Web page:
John Williams is back on scoring duties, creating his single most recognizable theme outside of STAR WARS. The “Raiders March”, as it was known on the cue sheets, is heroic and appropriately adventurous while infusing hints of Old-World, biblical mystery. It’s the kind of theme that most composers will struggle their entire lives to create just one of, but Williams churns these iconic cues out with an almost-superhuman ease. William’s contribution to the Indiana Jones series is incalculable—without its rousing music, the series would not be nearly as effective and memorable as it is.
With Spielberg’s fifth professional feature, his style has coalesced into something imminently recognizable. RAIDERS OF THE LOST ARK represents Spielberg’s aesthetic operating at its best, an ironic fact given that the schedule was so tight that the director barely had time to consider aesthetic. The film appropriates a gritty edginess, eschewing the glossy indulgence that sank 1941. Spielberg also employs direct lens flares to amplify the scorching sun of the Egyptian desert. I had seen RAIDERS OF THE LOST ARK several times previously (who hasn’t?), but on this particular viewing, I was uncharacteristically sensitive to the amount of violence on display. For a Spielberg film, it is surprisingly graphic, what with the on-screen bullet wounds and exploding heads. There’s a tone at play here that skirts the line between PG and R, and it would eventually lead directly to the creation of the PG-13 rating with the series’ second installment, INDIANA JONES AND THE TEMPLE OF DOOM (1984).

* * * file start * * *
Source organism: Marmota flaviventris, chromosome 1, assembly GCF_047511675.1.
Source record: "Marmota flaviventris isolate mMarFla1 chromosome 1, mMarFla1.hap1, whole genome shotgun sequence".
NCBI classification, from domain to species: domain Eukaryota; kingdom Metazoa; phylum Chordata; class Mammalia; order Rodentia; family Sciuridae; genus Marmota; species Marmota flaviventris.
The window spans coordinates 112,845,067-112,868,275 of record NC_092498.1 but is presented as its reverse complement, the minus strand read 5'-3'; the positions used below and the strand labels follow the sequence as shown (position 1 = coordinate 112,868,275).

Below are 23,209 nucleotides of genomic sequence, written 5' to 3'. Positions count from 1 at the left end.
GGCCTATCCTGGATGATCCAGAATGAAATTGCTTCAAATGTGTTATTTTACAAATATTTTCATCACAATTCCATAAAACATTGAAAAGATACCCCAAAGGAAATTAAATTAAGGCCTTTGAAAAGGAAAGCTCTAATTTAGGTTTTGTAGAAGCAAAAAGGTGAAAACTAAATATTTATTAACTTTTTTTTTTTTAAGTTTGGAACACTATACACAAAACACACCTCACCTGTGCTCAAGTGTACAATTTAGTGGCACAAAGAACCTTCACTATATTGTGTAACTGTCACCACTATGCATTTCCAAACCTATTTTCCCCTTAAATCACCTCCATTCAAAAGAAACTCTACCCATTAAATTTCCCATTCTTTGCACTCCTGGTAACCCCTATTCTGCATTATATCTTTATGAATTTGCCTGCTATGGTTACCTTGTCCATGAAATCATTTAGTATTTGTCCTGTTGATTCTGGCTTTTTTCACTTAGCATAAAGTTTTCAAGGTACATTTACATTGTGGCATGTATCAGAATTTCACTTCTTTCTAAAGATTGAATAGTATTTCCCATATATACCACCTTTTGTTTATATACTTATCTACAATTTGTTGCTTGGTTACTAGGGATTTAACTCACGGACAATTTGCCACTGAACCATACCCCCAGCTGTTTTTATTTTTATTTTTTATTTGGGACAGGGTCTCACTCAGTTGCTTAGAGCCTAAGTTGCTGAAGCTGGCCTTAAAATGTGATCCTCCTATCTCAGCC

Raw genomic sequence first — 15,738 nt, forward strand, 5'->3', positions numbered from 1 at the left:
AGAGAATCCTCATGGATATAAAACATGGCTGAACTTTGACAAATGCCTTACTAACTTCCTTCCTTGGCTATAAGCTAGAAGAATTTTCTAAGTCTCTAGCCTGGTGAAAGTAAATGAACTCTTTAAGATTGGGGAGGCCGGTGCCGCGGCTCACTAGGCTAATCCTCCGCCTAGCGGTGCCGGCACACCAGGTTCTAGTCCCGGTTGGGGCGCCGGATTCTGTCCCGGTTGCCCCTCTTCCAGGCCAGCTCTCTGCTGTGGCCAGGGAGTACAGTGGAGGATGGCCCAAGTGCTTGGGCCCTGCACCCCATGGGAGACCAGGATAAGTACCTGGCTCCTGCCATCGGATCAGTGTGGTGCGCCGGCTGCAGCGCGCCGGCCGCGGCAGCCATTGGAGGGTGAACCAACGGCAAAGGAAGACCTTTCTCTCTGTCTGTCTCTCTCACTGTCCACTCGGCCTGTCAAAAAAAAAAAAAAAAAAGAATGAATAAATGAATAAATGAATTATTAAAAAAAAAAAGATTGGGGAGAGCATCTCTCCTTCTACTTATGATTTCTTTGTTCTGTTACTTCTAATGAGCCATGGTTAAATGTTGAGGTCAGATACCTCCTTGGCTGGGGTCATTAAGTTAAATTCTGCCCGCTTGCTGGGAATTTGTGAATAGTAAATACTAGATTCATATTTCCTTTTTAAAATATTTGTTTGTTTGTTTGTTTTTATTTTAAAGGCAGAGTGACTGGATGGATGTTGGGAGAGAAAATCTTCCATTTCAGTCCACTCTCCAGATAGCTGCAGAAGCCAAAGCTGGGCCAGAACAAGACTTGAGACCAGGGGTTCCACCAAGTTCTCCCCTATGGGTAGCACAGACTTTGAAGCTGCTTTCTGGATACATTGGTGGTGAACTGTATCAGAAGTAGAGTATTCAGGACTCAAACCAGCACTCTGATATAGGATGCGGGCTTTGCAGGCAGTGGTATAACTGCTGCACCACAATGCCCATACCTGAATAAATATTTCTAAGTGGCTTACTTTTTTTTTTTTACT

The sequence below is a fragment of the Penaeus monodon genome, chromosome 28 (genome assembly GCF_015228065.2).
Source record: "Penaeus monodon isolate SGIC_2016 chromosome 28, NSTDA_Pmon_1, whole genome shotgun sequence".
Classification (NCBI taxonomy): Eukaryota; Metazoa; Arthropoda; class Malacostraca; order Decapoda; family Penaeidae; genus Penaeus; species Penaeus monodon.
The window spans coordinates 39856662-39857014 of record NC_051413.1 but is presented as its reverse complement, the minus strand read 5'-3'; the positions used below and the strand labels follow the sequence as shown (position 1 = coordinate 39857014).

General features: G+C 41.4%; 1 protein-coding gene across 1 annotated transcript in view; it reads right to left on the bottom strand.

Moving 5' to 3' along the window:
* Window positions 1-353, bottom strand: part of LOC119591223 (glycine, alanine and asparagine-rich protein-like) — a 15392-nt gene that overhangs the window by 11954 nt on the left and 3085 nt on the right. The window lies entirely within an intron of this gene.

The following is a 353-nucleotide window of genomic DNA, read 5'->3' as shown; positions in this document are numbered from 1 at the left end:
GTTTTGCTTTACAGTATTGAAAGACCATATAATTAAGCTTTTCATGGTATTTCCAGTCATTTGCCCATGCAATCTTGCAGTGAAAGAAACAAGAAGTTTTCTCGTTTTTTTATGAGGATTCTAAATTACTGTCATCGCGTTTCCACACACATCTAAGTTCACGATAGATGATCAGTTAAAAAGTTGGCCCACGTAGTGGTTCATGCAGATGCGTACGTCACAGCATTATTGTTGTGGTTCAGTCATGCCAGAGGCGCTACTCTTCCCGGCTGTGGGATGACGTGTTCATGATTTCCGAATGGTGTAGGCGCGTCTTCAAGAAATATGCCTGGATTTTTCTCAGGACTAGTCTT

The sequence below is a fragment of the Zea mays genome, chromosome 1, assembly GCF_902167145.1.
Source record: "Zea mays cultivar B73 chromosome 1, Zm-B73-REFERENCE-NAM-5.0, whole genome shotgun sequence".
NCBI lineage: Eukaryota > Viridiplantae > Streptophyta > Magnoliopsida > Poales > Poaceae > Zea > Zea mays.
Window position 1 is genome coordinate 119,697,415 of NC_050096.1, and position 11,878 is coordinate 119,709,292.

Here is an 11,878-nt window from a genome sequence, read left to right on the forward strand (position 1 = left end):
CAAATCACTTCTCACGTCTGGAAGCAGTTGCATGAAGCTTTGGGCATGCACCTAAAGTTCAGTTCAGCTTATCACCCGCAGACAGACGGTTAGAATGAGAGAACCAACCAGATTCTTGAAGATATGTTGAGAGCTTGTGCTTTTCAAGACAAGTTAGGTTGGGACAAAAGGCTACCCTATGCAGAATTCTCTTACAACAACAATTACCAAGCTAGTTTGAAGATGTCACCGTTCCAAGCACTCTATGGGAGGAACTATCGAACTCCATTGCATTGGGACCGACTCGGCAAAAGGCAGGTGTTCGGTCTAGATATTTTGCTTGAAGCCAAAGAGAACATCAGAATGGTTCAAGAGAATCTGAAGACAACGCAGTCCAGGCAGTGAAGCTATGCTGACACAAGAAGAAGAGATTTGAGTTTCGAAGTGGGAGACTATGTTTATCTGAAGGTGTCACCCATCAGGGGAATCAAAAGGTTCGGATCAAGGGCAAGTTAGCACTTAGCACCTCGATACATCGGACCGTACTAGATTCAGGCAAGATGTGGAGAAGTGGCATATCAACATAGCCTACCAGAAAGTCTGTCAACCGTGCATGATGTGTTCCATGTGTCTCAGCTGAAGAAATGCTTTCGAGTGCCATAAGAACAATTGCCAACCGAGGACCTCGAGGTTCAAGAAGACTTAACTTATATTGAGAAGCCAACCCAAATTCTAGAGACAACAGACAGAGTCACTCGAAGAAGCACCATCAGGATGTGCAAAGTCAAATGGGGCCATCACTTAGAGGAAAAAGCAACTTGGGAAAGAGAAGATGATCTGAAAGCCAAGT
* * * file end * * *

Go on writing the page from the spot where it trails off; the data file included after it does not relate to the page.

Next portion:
A combination of a great character, unparalleled talent, and a strong vision, RAIDERS OF THE LOST ARK finds Spielberg at the peak of his powers. He knew that he had to create something truly great in order to come back from the failure of 1941and reinforce his reputation as a blockbuster director. In the undertaking of RAIDERS OF THE LOST ARK, Spielberg demonstrates his mastery of that time-honored staple of the spectacle genre: “the setpiece”. RAIDERS OF THE LOST ARKis littered with several, distinctive and memorable setpieces: the boulder-rolling opening, the bazaar chase, getting trapped in the Well of Souls, the truck chase, etc. And of course, who can forget that infamous ending shot of the Ark all boxed up and stowed away in a warehouse that seems to stretch on towards infinity? It’s the perfect note to end the film on, with each mysterious crate suggested an endless universe of adventures that lay in store for Doctor Jones.